Single Page App – Separate UI from Model Using Publish, Subscribe Pattern using AmplifyJS

image8AmplifyJS is a set of components designed to solve common web application problems with a simplistic API. Amplify’s goal is to simplify all forms of data handling by providing a unified API for various data sources.

Your application may need more sophisticated control than is offered in Knockout, which provides for automatic updates in your view model. Knockout provides the observable pattern. But in the pattern described here Amplify’s publish/subscribe you do the publishing and the subscription.

In this post, you’ll learn the basics of how you can implement publish/subscribe pattern on the client using Amplify.

Amplify API

Amplify provides methods for Publish and Subscribe messaging pattern in your front-end application. One object can be broadcasting one or more messages (publishing) and another object is listening to one or more messages (subscribing). The pub/sub pattern allows for loose coupling of your components, which results in less brittle and more reusable code.

You can use custom events using jQuery to accomplish the same thing. But Amplify pub/sub component provides a slightly cleaner interface, prevents collisions between custom events and method names, and allows a priority to your messages.

Amplify Publish API

You publish by naming the topic and then passing along any additional information. For example you can publish whenever a contact is updated. The topic is the name, and the additional parameters can provide information to be passed to the subscribers: a context.

amplify.publish( "productUpdated", { 
  name: "Hot dog", 
  category: "Grocery",
  price: "2.39" 

publish returns a boolean indicating whether any subscribers returned false. If a subscriber returns false, then it prevents any additional subscriptions from being invoked.

Here’s the summary of amplify.publish:

amplify.publish( string topic, ... )

  • topic: The name of the message to publish.
  • Any additional parameters will be passed to the subscriptions.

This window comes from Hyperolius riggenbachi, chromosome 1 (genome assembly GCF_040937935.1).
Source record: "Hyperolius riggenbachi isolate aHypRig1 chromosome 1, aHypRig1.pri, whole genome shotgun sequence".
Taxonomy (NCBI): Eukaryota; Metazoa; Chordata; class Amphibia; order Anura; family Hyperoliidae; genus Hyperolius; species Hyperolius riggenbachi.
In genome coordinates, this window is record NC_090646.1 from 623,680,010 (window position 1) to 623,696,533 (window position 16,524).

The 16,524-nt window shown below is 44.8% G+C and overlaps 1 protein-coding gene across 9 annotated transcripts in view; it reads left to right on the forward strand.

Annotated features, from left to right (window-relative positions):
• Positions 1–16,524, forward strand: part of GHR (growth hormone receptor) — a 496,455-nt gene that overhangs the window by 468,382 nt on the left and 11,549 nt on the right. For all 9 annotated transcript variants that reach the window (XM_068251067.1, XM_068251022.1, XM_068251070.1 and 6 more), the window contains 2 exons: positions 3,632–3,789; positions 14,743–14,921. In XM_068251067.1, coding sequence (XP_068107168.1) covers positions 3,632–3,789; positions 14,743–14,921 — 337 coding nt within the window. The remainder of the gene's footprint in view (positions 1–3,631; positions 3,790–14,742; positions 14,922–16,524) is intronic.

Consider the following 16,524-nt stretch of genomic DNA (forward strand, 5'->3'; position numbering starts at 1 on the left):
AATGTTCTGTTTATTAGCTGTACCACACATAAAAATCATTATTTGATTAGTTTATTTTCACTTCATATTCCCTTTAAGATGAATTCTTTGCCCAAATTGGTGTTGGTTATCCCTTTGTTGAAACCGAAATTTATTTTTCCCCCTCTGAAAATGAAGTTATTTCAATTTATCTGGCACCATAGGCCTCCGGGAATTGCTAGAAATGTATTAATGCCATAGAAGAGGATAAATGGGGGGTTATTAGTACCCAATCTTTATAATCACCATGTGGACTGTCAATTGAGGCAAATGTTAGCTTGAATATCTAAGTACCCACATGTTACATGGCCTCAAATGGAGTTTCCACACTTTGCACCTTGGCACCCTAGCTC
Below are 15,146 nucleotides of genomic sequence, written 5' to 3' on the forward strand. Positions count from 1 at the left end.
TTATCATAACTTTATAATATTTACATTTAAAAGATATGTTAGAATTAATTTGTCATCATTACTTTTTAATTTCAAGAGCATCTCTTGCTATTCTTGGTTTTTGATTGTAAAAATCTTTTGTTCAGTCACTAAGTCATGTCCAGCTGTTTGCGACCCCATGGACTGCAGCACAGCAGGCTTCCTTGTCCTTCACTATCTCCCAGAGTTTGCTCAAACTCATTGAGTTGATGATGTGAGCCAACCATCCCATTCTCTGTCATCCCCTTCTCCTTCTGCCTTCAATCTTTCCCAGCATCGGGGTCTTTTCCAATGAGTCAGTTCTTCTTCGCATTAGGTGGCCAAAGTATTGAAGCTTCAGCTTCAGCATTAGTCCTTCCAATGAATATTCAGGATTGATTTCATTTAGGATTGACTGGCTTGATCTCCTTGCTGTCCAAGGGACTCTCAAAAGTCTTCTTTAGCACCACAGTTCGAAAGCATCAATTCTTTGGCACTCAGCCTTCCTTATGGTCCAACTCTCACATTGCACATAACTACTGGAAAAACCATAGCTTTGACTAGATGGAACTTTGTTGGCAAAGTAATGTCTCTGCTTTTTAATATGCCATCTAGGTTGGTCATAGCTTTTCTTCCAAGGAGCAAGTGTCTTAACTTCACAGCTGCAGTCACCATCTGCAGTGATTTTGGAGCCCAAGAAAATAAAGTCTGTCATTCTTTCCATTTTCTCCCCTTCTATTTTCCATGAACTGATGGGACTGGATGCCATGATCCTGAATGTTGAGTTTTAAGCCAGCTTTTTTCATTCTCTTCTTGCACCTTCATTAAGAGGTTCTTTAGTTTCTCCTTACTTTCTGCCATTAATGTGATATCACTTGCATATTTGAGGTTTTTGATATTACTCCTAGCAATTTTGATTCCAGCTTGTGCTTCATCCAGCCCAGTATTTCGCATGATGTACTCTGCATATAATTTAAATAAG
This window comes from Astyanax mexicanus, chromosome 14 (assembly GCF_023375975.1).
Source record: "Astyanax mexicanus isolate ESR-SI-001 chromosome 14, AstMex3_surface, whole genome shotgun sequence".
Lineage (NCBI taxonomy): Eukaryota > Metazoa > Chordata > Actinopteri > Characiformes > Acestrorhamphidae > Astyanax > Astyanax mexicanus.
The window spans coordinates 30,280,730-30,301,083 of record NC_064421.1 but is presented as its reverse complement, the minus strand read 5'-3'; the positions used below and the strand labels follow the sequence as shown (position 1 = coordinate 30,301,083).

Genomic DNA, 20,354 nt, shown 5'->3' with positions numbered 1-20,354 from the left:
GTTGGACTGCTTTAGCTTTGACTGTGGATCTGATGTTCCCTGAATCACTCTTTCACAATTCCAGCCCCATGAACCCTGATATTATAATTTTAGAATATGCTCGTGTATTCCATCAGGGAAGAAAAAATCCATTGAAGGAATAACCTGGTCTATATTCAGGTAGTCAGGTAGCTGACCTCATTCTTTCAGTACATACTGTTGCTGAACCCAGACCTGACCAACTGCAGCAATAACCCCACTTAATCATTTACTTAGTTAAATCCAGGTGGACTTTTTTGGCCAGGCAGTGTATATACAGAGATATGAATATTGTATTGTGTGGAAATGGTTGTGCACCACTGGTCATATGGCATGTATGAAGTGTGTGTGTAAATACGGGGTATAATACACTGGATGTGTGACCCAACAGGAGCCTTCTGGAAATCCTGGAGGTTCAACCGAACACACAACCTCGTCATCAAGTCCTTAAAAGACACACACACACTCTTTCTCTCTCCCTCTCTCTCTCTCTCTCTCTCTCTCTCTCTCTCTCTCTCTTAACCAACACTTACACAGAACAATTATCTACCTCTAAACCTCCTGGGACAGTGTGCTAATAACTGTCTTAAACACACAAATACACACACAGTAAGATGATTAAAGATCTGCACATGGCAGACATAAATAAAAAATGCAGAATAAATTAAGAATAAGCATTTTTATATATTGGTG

Amplify Subscribe API

To subscribe, you need the topic name and a callback. The method is overloaded so you can also include the additional context information you can pass and a priority.

The following example show how you can subscribe when productUpdated is published:

amplify.subscribe( "productUpdated", 
  function( product ) {
  console.log( ); // Hot dog
}, 5 );

Here is a summary of amplify.subscribe:

amplify.subscribe( string topic, function callback )
amplify.subscribe( string topic, object context, function callback )
amplify.subscribe( string topic, function callback, number priority )
amplify.subscribe( string topic, object context, function callback, number priority )

Subscribe to a message.

  • topic: Name of the message to subscribe to.
  • [context]: What this will be when the callback is invoked.
  • callback: Function to invoke when the message is published.
  • [priority]: Priority relative to other subscriptions for the same message. Lower values have higher priority. Default is 10.

Here is a summary of amplify.unsubscribe, which you use to remove a subscription:

amplify.unsubscribe( string topic, function callback )

  • topic: The topic being unsubscribed from.
  • callback: The callback that was originally subscribed.

Amplify Publish Subscript Sample

Let’s look at some code.

mustachelogoThe example assumes you have already loaded Amplify, jQuery, and Mustache into your project. In this case, I’ll use the conventions that come from loading these libraries using NuGet in Visual Studio and put them into the Scripts folder.

Starting HTML5 with Form

The file starts from the some mustache code from 2-MustacheUsingScriptTemplate.

Then you add the code to subscribe when

amplify.subscribe("productCreated", function (product) { 
amplify.subscribe("productsStoreUpdated", function () { 

Basically, it loads the text using jQuery.getJSON and applies the script template to the data.

<!DOCTYPE html>
<title>Get Products</title>
<div class="main-content">
<h1>All Products</h1>
<div id="sampleArea"></div>
<div id="alertArea"></div>
<div id="addProductDiv">
<h5>Add Product</h5>
<form id="addProductForm">
<label for="productName">Product Name</label>
<input type="text" name="productName" placeholder="Product" />
<label for="category">Category</label>
<input type="text" name="category" placeholder="Category" />